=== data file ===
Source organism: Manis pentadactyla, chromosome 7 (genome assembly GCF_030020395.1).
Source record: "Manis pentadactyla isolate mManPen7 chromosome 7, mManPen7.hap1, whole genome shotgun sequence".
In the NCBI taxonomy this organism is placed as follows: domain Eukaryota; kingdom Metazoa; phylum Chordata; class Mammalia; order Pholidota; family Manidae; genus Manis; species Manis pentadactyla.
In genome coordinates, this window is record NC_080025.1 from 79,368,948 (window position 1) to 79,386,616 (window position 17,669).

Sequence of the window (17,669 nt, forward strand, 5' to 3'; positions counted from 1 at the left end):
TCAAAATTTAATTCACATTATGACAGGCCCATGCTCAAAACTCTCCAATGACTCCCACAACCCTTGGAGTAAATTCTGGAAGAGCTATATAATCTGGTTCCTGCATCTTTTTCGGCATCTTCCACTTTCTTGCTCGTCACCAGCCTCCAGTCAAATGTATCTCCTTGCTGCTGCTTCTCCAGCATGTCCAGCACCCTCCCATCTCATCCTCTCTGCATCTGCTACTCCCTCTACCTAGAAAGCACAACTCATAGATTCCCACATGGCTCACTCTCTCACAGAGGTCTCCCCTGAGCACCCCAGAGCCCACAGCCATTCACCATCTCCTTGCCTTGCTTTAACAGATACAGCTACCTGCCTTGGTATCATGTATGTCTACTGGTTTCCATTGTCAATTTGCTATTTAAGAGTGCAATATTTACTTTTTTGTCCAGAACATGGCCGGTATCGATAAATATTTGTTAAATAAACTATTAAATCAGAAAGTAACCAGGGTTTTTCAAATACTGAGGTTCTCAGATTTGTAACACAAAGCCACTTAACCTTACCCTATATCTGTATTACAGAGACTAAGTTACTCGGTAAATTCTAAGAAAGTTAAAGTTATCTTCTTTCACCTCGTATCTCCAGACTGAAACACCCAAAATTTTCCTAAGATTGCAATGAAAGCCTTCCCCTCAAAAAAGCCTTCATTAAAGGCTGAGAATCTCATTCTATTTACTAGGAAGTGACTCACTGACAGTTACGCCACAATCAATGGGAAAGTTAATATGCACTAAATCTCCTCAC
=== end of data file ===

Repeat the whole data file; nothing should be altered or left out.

Source organism: Manis pentadactyla, chromosome 7 (genome assembly GCF_030020395.1).
Source record: "Manis pentadactyla isolate mManPen7 chromosome 7, mManPen7.hap1, whole genome shotgun sequence".
In the NCBI taxonomy this organism is placed as follows: domain Eukaryota; kingdom Metazoa; phylum Chordata; class Mammalia; order Pholidota; family Manidae; genus Manis; species Manis pentadactyla.
In genome coordinates, this window is record NC_080025.1 from 79,368,948 (window position 1) to 79,386,616 (window position 17,669).

Sequence of the window (17,669 nt, forward strand, 5' to 3'; positions counted from 1 at the left end):
TCAAAATTTAATTCACATTATGACAGGCCCATGCTCAAAACTCTCCAATGACTCCCACAACCCTTGGAGTAAATTCTGGAAGAGCTATATAATCTGGTTCCTGCATCTTTTTCGGCATCTTCCACTTTCTTGCTCGTCACCAGCCTCCAGTCAAATGTATCTCCTTGCTGCTGCTTCTCCAGCATGTCCAGCACCCTCCCATCTCATCCTCTCTGCATCTGCTACTCCCTCTACCTAGAAAGCACAACTCATAGATTCCCACATGGCTCACTCTCTCACAGAGGTCTCCCCTGAGCACCCCAGAGCCCACAGCCATTCACCATCTCCTTGCCTTGCTTTAACAGATACAGCTACCTGCCTTGGTATCATGTATGTCTACTGGTTTCCATTGTCAATTTGCTATTTAAGAGTGCAATATTTACTTTTTTGTCCAGAACATGGCCGGTATCGATAAATATTTGTTAAATAAACTATTAAATCAGAAAGTAACCAGGGTTTTTCAAATACTGAGGTTCTCAGATTTGTAACACAAAGCCACTTAACCTTACCCTATATCTGTATTACAGAGACTAAGTTACTCGGTAAATTCTAAGAAAGTTAAAGTTATCTTCTTTCACCTCGTATCTCCAGACTGAAACACCCAAAATTTTCCTAAGATTGCAATGAAAGCCTTCCCCTCAAAAAAGCCTTCATTAAAGGCTGAGAATCTCATTCTATTTACTAGGAAGTGACTCACTGACAGTTACGCCACAATCAATGGGAAAGTTAATATGCACTAAATCTCCTCAC